The Auger effect (pronounced /oʊˈʒeɪ/) is a physical phenomenon in which the transition of an electron in an atom filling in an inner-shell vacancy causes the emission of another electron. When an electron is removed from a core level of an atom, leaving a vacancy, an electron from a higher energy level may fall into the vacancy, resulting in a release of energy. Although sometimes this energy is released in the form of an emitted photon, the energy can also be transferred to another electron, which is ejected from the atom. This second ejected electron is called an Auger electron, after one of its discoverers, Pierre Victor Auger.
Upon ejection the kinetic energy of the Auger electron corresponds to the difference between the energy of the initial electronic transition and the ionization energy for the electron shell from which the Auger electron was ejected. These energy levels depend on the type of atom and the chemical environment in which the atom was located. Auger electron spectroscopy involves the emission of Auger electrons by bombarding a sample with either X-rays or energetic electrons and measures the intensity of Auger electrons as a function of the Auger electron energy. The resulting spectra can be used to determine the identity of the emitting atoms and some information about their environment. Auger recombination is a similar Auger effect which occurs in semiconductors. An electron and electron hole (electron-hole pair) can recombine giving up their energy to an electron in the conduction band, increasing its energy. The reverse effect is known as impact ionization.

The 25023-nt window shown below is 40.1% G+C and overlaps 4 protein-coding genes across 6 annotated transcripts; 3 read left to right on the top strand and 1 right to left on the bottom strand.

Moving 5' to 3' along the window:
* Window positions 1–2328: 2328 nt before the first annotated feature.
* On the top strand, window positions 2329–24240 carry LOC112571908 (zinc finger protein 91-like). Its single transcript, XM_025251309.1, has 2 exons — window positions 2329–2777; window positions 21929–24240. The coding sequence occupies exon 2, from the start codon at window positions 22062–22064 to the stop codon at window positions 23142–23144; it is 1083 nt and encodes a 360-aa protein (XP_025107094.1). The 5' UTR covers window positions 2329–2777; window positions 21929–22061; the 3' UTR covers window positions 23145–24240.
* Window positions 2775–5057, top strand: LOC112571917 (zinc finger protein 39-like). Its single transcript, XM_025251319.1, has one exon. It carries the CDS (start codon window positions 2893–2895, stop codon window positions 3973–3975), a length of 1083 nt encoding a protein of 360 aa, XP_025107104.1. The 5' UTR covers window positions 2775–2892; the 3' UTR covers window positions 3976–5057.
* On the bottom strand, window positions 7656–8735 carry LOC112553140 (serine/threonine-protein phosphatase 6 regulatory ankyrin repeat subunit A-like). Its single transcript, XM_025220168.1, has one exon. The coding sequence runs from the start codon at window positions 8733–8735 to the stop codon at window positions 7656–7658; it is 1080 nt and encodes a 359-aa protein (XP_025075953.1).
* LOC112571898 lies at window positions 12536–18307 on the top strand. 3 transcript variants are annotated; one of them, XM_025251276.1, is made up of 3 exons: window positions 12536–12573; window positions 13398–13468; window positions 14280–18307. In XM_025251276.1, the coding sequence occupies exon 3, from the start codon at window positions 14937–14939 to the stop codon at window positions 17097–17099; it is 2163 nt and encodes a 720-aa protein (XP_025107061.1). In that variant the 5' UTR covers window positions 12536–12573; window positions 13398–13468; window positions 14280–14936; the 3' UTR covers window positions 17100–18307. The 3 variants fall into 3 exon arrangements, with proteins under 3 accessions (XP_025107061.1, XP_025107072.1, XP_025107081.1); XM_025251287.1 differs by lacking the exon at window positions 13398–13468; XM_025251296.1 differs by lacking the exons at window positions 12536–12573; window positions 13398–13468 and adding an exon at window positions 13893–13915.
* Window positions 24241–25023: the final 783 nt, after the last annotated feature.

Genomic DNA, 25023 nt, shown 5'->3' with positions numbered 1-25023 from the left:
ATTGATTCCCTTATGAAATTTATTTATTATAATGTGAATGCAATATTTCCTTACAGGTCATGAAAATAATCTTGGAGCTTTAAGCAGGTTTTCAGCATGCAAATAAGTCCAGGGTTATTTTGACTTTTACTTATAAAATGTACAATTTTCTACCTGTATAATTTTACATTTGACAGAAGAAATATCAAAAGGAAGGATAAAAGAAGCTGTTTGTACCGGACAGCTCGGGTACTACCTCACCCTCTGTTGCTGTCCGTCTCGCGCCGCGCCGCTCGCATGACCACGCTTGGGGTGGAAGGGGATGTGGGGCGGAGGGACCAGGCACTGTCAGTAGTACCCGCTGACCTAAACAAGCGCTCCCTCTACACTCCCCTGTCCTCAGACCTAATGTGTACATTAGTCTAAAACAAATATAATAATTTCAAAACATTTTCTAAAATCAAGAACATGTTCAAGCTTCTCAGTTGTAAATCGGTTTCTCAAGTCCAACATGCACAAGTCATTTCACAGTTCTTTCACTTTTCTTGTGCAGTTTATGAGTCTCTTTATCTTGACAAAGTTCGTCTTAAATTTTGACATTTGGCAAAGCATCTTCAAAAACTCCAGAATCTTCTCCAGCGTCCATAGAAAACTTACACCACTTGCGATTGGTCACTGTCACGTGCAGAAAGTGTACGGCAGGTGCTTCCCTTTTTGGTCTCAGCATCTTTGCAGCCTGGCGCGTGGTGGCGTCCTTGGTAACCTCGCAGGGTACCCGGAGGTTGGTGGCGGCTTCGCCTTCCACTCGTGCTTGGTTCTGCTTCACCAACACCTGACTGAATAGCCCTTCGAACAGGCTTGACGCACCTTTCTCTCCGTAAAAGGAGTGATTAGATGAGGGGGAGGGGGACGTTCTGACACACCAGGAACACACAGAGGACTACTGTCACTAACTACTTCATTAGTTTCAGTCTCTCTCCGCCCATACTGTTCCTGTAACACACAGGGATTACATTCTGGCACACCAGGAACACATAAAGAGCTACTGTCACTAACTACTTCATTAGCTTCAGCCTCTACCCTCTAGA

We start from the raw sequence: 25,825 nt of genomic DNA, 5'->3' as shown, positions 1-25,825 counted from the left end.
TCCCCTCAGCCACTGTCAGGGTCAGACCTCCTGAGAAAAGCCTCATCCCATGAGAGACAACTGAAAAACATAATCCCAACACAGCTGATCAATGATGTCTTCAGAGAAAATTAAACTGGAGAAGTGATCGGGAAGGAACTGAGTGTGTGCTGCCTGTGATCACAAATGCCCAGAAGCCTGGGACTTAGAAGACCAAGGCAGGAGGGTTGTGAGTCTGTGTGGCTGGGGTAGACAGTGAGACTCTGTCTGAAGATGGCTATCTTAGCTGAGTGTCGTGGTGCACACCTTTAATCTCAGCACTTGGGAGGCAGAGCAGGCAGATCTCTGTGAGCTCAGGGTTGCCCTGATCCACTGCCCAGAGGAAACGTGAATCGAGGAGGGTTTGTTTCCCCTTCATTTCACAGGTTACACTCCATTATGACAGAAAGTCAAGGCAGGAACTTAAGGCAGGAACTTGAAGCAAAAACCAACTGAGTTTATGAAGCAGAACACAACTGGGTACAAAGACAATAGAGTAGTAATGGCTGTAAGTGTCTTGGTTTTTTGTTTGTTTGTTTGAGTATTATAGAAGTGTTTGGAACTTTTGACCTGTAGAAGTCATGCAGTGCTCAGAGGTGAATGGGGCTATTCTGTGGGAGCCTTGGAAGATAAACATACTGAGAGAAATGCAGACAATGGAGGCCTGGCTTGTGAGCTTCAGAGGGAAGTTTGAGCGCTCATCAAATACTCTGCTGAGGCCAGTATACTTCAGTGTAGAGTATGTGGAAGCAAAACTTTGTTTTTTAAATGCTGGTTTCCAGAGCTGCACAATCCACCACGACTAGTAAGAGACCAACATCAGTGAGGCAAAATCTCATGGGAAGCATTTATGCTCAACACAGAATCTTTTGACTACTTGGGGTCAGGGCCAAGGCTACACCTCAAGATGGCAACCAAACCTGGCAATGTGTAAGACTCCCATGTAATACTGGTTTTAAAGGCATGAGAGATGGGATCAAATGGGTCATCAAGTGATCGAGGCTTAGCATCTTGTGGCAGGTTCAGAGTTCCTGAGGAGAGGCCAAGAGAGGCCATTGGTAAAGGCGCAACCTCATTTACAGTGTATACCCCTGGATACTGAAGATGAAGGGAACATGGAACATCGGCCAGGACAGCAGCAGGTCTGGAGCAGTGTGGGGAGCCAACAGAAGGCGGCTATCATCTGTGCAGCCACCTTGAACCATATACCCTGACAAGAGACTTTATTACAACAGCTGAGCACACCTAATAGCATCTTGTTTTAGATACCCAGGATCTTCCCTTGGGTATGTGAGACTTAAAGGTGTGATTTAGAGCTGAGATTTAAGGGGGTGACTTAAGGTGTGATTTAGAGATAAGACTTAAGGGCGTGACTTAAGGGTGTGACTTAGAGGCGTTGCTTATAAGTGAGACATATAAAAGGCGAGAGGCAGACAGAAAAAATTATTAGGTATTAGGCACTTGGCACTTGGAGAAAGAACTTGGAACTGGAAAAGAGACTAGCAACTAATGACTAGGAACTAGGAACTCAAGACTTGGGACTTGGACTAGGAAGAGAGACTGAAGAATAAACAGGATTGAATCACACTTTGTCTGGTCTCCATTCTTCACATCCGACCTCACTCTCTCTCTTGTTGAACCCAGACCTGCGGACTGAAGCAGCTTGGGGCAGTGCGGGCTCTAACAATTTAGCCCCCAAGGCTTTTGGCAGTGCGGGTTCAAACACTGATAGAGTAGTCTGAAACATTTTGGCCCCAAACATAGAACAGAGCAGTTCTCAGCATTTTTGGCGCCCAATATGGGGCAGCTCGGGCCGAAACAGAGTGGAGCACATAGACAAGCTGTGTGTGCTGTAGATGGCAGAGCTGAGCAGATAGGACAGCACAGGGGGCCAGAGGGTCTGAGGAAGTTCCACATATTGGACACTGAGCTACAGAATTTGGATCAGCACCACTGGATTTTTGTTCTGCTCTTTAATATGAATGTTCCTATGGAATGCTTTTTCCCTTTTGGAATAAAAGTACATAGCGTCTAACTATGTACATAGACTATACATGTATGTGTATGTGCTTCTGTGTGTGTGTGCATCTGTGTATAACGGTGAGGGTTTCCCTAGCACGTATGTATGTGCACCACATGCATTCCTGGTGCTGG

The Auger emission process was discovered in 1922 by Lise Meitner, an Austrian physicist, as a side effect in her competitive search for the nuclear beta electrons with the British physicist Charles Drummond Ellis. The French physicist Pierre Victor Auger also discovered it in 1923 upon analysis of a Wilson cloud chamber experiment and it became the central part of his PhD work. High energy X-rays were applied to ionize gas particles and observe photoelectric electrons. Observation of electron tracks independent of the frequency of the incident photon suggested a mechanism for electron ionization that was caused from an internal conversion of energy from a radiationless transition. Further investigation and theoretical work showed that the effect was a radiationless effect more than an internal conversion effect by use of elementary quantum mechanics and transition rate and transition probability calculations.
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